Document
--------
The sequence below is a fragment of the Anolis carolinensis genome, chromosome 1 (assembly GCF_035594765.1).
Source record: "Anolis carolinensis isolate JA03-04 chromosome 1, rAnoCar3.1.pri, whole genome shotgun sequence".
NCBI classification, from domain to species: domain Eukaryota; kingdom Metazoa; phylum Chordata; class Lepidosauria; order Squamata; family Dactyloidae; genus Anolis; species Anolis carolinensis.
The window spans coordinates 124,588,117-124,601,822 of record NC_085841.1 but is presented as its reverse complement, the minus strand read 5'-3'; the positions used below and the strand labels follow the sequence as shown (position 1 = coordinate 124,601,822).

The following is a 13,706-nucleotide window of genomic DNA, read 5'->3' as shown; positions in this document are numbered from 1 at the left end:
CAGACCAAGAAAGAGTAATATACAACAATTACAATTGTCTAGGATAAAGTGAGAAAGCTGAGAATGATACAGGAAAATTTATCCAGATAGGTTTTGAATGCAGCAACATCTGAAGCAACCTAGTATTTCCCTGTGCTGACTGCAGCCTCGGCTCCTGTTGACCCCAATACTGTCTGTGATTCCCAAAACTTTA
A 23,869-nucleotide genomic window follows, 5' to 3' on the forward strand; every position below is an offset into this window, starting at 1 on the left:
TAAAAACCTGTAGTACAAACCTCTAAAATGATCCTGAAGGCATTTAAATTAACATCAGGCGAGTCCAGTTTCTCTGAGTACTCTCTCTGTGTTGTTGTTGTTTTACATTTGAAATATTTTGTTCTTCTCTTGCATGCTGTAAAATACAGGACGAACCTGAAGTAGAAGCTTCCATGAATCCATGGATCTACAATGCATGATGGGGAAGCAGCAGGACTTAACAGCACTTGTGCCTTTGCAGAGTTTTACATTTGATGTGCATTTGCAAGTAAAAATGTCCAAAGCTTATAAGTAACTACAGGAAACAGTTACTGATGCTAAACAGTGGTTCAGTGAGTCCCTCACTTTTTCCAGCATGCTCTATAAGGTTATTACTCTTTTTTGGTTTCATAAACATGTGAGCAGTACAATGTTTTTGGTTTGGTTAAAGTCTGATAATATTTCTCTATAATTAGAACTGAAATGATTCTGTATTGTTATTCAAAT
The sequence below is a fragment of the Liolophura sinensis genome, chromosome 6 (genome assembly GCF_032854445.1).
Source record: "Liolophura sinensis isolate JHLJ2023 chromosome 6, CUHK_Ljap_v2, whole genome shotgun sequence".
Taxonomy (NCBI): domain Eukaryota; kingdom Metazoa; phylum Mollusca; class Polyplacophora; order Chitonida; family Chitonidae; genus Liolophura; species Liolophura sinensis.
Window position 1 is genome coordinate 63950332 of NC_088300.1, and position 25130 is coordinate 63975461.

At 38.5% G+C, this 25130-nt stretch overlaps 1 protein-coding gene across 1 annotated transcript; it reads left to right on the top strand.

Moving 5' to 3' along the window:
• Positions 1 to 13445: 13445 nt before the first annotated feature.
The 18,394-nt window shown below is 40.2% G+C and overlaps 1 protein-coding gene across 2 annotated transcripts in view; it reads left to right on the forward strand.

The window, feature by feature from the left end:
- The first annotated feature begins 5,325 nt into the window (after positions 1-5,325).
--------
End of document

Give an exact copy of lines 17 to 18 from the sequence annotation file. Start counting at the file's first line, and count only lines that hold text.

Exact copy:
The window, feature by feature from the left end:
- The first annotated feature begins 5,325 nt into the window (after positions 1-5,325).